What is Tongue-Tie?Most of us think of tongue-tie as a situation we find ourselves in when we are too excited to speak. Actually, tongue-tie is the nonmedical term for a relatively common physical condition that limits the use of the tongue, ankyloglossia. Lip-tie is a condition where the upper lip cannot be curled or moved normally.
Before we are born, a strong cord of tissue that guides development of mouth structures is positioned in the center of the mouth. It is called a frenulum. As we develop, this frenulum recedes and thins. The lingual (tongue) or labial (lip) frenulum is visible and easily felt if you look in the mirror under your tongue and lip. In some children, the frenulum is especially tight or fails to recede and may cause tongue/lip mobility problems.
The tongue and lip are a very complex group of muscles and are important for all oral function. For this reason having tonguetie can lead to nursing, eating, dental, or speech problems, which may be serious in some individuals.
When Is Tongue and Lip-Tie a Problem That Needs Treatment?
InfantsA new baby with a too tight tongue and/or lip frenulum can have trouble sucking and may have poor weight gain. If they cannot make a good seal on the nipple, they may swallow air causing gas and stomach problems. Such feeding problems should be discussed with Dr. Sierra. Nursing mothers who experience significant pain while nursing or whose baby has trouble latching on should have their child evaluated for tongue and lip tie. Although it is often overlooked, tongue and lip tie can be an underlying cause of feeding problems that not only affect a child’s weight gain, but lead many mothers to abandon breastfeeding altogether.
In Toddlers and Older Children
SpeechWhile the tongue is remarkably able to compensate and many children have no speech impediments due to tonguetie, others may. By the age of three, speech problems, especially articulation of the sounds l, r, t, d, n, th, sh, and z may be noticeable. Evaluation may be needed if more than half of a three–year–old child’s speech is not understood outside of the family circle.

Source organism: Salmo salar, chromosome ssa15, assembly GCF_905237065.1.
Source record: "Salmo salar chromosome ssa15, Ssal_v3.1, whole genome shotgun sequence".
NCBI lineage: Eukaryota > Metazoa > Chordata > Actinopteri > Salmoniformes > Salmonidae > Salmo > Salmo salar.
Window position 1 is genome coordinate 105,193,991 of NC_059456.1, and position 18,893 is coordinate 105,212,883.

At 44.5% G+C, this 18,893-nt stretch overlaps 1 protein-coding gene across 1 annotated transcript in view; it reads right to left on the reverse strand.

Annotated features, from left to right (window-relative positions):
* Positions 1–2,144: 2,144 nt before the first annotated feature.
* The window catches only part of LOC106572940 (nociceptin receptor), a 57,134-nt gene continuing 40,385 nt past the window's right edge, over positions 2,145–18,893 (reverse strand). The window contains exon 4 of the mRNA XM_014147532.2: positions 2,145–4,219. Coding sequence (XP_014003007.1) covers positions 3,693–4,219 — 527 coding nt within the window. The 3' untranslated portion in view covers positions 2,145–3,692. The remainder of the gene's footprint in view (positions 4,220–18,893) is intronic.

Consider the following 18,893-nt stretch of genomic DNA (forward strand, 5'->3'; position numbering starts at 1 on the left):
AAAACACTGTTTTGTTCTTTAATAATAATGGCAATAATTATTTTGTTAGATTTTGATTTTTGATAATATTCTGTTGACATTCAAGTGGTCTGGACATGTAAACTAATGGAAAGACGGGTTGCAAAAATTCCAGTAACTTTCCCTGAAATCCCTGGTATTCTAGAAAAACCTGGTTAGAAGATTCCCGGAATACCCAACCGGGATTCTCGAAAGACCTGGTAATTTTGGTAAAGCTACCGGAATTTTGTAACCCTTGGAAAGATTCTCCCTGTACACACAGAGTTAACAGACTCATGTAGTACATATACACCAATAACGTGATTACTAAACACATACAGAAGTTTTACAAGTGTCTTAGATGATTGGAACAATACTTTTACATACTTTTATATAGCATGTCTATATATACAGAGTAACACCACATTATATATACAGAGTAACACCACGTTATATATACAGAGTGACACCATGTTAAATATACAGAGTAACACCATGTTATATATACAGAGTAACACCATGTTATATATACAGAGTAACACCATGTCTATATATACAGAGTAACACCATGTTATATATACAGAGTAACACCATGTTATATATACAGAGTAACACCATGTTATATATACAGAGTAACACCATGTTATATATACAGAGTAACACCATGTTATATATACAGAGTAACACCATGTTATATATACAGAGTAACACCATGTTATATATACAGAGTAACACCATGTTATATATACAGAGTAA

Although there is no obvious way to tell in infancy which children with ankyloglossia will have speech difficulties later, the following associated characteristics are common:
- Vshaped notch at the tip of the tongue
- Inability to stick out the tongue past the upper gums
- Inability to touch the roof of the mouth
- Difficulty moving the tongue from side to side
DentalFor older children with tonguetie, appearance can be affected by persistent dental problems such as a gap between the top or bottom two front teeth. The frenum can also pull against the gingiva (gums) on the front or back of the teeth causing recession. In addition to the esthetic problem, this can lead to sensitivity and pain. The tight lip frenulum may trap food, plaque, and bacteria against the teeth. This is a major factor in Early Childhood Caries (nursing/bottle cavities).
Tongue-tie & Lip-tie Revision ProcedureTonguetie and Lip-tie revision is a simple procedure and there are normally no complications. The procedure may be performed as early as the day of birth. The revision can be performed in our office or in the hospital room/nursery before discharge. There are anesthesia options for some children if you desire.
Dr. Sierra uses a laser to perform the revision. A cream to numb the area can be applied for comfort. Older children who understand the procedure usually report no pain at all during the procedure. Younger children and babies usually object and cry. This is usually a response to being with their mouth open. The parents are invited to hold the child or wait outside of the room during the quick procedure. The choice is a personal one.